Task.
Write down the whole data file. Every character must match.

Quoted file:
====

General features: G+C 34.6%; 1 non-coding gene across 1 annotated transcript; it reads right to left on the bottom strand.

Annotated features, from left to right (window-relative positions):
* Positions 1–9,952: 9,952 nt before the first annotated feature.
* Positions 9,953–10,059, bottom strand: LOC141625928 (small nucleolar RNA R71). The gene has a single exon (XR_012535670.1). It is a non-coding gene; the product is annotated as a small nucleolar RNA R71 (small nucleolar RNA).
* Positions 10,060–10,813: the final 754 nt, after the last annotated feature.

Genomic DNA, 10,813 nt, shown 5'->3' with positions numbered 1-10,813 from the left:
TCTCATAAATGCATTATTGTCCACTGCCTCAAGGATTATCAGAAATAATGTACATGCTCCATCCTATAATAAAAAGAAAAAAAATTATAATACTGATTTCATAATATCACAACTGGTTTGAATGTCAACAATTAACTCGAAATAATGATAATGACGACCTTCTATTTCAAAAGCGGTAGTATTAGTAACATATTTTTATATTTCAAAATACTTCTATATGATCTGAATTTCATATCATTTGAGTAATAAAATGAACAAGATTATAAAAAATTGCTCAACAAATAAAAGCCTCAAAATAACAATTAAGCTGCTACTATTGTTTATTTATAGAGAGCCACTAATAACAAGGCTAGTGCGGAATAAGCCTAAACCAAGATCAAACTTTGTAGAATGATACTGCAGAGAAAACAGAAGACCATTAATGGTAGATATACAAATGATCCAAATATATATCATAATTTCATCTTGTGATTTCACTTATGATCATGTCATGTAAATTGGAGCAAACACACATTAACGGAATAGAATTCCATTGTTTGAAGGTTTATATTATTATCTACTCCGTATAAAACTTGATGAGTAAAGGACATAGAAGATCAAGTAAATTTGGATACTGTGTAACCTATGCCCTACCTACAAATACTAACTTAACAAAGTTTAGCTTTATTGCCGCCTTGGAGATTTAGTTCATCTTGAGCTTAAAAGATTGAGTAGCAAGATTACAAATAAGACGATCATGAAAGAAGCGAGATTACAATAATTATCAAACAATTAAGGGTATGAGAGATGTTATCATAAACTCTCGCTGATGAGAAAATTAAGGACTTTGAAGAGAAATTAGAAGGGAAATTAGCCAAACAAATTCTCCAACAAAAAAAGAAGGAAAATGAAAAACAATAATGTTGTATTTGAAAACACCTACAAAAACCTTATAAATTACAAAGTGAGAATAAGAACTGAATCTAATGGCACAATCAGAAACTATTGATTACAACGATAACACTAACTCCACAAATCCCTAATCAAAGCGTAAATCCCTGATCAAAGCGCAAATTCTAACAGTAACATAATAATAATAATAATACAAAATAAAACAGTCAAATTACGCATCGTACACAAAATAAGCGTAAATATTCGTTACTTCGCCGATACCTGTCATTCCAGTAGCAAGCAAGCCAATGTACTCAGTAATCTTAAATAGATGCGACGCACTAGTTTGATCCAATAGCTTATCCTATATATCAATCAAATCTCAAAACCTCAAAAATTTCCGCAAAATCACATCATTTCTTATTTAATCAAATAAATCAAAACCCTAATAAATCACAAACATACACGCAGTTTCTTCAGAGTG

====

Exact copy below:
General features: G+C 34.6%; 1 non-coding gene across 1 annotated transcript; it reads right to left on the bottom strand.

Annotated features, from left to right (window-relative positions):
* Positions 1–9,952: 9,952 nt before the first annotated feature.
* Positions 9,953–10,059, bottom strand: LOC141625928 (small nucleolar RNA R71). The gene has a single exon (XR_012535670.1). It is a non-coding gene; the product is annotated as a small nucleolar RNA R71 (small nucleolar RNA).
* Positions 10,060–10,813: the final 754 nt, after the last annotated feature.

Genomic DNA, 10,813 nt, shown 5'->3' with positions numbered 1-10,813 from the left:
TCTCATAAATGCATTATTGTCCACTGCCTCAAGGATTATCAGAAATAATGTACATGCTCCATCCTATAATAAAAAGAAAAAAAATTATAATACTGATTTCATAATATCACAACTGGTTTGAATGTCAACAATTAACTCGAAATAATGATAATGACGACCTTCTATTTCAAAAGCGGTAGTATTAGTAACATATTTTTATATTTCAAAATACTTCTATATGATCTGAATTTCATATCATTTGAGTAATAAAATGAACAAGATTATAAAAAATTGCTCAACAAATAAAAGCCTCAAAATAACAATTAAGCTGCTACTATTGTTTATTTATAGAGAGCCACTAATAACAAGGCTAGTGCGGAATAAGCCTAAACCAAGATCAAACTTTGTAGAATGATACTGCAGAGAAAACAGAAGACCATTAATGGTAGATATACAAATGATCCAAATATATATCATAATTTCATCTTGTGATTTCACTTATGATCATGTCATGTAAATTGGAGCAAACACACATTAACGGAATAGAATTCCATTGTTTGAAGGTTTATATTATTATCTACTCCGTATAAAACTTGATGAGTAAAGGACATAGAAGATCAAGTAAATTTGGATACTGTGTAACCTATGCCCTACCTACAAATACTAACTTAACAAAGTTTAGCTTTATTGCCGCCTTGGAGATTTAGTTCATCTTGAGCTTAAAAGATTGAGTAGCAAGATTACAAATAAGACGATCATGAAAGAAGCGAGATTACAATAATTATCAAACAATTAAGGGTATGAGAGATGTTATCATAAACTCTCGCTGATGAGAAAATTAAGGACTTTGAAGAGAAATTAGAAGGGAAATTAGCCAAACAAATTCTCCAACAAAAAAAGAAGGAAAATGAAAAACAATAATGTTGTATTTGAAAACACCTACAAAAACCTTATAAATTACAAAGTGAGAATAAGAACTGAATCTAATGGCACAATCAGAAACTATTGATTACAACGATAACACTAACTCCACAAATCCCTAATCAAAGCGTAAATCCCTGATCAAAGCGCAAATTCTAACAGTAACATAATAATAATAATAATACAAAATAAAACAGTCAAATTACGCATCGTACACAAAATAAGCGTAAATATTCGTTACTTCGCCGATACCTGTCATTCCAGTAGCAAGCAAGCCAATGTACTCAGTAATCTTAAATAGATGCGACGCACTAGTTTGATCCAATAGCTTATCCTATATATCAATCAAATCTCAAAACCTCAAAAATTTCCGCAAAATCACATCATTTCTTATTTAATCAAATAAATCAAAACCCTAATAAATCACAAACATACACGCAGTTTCTTCAGAGTG